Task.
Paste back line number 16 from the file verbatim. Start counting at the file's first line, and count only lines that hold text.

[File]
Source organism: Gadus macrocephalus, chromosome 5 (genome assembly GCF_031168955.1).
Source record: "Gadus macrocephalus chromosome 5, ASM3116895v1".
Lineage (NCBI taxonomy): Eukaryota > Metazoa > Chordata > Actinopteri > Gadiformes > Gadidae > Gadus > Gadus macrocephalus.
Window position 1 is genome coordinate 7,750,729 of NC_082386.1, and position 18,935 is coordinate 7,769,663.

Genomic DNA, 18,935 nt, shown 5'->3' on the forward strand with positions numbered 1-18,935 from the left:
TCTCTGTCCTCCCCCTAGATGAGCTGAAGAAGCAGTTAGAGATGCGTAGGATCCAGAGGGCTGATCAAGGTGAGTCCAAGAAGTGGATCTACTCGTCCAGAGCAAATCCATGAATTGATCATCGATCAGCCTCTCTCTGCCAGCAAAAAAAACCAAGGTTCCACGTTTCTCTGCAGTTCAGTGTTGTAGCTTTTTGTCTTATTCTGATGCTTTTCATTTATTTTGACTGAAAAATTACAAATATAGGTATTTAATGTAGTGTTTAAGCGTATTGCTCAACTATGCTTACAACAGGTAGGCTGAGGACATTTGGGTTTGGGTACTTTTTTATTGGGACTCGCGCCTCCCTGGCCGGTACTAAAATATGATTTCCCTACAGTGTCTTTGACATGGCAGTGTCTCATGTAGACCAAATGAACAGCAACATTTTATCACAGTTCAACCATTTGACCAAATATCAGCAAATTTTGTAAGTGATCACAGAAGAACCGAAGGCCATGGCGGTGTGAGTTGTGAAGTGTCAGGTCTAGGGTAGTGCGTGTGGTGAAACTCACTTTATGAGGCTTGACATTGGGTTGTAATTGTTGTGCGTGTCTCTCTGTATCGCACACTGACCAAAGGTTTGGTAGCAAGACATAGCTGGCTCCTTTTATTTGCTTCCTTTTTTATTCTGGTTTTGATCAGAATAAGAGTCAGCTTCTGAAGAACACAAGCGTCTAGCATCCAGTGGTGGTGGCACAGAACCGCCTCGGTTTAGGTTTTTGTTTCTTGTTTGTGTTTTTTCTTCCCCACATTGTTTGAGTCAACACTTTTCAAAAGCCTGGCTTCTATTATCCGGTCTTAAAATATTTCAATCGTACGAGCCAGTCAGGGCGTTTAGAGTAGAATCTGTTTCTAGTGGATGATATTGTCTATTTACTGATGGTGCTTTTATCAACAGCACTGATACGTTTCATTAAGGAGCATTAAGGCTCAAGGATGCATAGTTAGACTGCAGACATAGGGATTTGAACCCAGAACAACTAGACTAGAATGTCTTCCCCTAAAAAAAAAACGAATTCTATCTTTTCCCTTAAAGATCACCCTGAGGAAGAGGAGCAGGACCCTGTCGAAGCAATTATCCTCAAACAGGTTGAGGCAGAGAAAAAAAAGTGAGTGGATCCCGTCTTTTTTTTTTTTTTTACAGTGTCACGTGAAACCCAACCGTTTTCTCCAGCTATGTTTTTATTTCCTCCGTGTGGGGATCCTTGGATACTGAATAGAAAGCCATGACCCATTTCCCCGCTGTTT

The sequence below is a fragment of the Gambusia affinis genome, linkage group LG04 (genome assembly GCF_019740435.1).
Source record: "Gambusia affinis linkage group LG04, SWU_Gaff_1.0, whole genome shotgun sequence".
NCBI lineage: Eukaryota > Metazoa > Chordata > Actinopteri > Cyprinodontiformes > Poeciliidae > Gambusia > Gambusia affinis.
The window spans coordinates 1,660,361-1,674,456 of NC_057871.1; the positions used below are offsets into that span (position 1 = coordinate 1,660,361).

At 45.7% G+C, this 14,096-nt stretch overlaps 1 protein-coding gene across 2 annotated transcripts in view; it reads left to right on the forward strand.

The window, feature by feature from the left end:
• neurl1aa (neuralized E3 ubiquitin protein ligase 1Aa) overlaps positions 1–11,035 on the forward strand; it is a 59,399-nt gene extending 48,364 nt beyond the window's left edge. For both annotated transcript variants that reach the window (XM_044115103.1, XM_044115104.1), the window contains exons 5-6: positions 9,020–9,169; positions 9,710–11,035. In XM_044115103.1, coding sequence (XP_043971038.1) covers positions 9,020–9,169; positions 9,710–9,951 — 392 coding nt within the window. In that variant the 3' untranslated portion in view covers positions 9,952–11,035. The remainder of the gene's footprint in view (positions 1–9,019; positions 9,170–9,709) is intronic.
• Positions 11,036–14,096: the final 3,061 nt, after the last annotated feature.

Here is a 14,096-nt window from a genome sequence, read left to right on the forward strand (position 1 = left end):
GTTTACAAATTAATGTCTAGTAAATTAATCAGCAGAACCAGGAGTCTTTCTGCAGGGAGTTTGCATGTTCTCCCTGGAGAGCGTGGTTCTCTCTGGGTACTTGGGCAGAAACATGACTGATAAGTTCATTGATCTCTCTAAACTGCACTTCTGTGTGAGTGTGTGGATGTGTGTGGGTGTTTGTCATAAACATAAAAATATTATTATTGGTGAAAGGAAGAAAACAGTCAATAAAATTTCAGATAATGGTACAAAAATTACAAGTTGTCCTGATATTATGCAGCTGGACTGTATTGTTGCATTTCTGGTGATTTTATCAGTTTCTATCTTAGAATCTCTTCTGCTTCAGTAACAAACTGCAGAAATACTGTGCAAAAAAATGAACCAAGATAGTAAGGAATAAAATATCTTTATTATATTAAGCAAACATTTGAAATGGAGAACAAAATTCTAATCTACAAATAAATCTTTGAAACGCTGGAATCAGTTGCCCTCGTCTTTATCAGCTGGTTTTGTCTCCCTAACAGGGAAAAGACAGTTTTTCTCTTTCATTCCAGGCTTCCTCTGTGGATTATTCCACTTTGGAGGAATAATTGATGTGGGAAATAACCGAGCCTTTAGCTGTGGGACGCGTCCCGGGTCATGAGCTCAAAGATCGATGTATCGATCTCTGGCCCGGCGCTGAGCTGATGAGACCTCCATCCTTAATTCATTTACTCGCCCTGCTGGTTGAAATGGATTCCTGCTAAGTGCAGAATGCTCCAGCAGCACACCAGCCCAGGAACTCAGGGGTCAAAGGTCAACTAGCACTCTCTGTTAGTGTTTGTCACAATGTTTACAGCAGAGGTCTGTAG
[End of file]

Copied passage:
GTTTACAAATTAATGTCTAGTAAATTAATCAGCAGAACCAGGAGTCTTTCTGCAGGGAGTTTGCATGTTCTCCCTGGAGAGCGTGGTTCTCTCTGGGTACTTGGGCAGAAACATGACTGATAAGTTCATTGATCTCTCTAAACTGCACTTCTGTGTGAGTGTGTGGATGTGTGTGGGTGTTTGTCATAAACATAAAAATATTATTATTGGTGAAAGGAAGAAAACAGTCAATAAAATTTCAGATAATGGTACAAAAATTACAAGTTGTCCTGATATTATGCAGCTGGACTGTATTGTTGCATTTCTGGTGATTTTATCAGTTTCTATCTTAGAATCTCTTCTGCTTCAGTAACAAACTGCAGAAATACTGTGCAAAAAAATGAACCAAGATAGTAAGGAATAAAATATCTTTATTATATTAAGCAAACATTTGAAATGGAGAACAAAATTCTAATCTACAAATAAATCTTTGAAACGCTGGAATCAGTTGCCCTCGTCTTTATCAGCTGGTTTTGTCTCCCTAACAGGGAAAAGACAGTTTTTCTCTTTCATTCCAGGCTTCCTCTGTGGATTATTCCACTTTGGAGGAATAATTGATGTGGGAAATAACCGAGCCTTTAGCTGTGGGACGCGTCCCGGGTCATGAGCTCAAAGATCGATGTATCGATCTCTGGCCCGGCGCTGAGCTGATGAGACCTCCATCCTTAATTCATTTACTCGCCCTGCTGGTTGAAATGGATTCCTGCTAAGTGCAGAATGCTCCAGCAGCACACCAGCCCAGGAACTCAGGGGTCAAAGGTCAACTAGCACTCTCTGTTAGTGTTTGTCACAATGTTTACAGCAGAGGTCTGTAG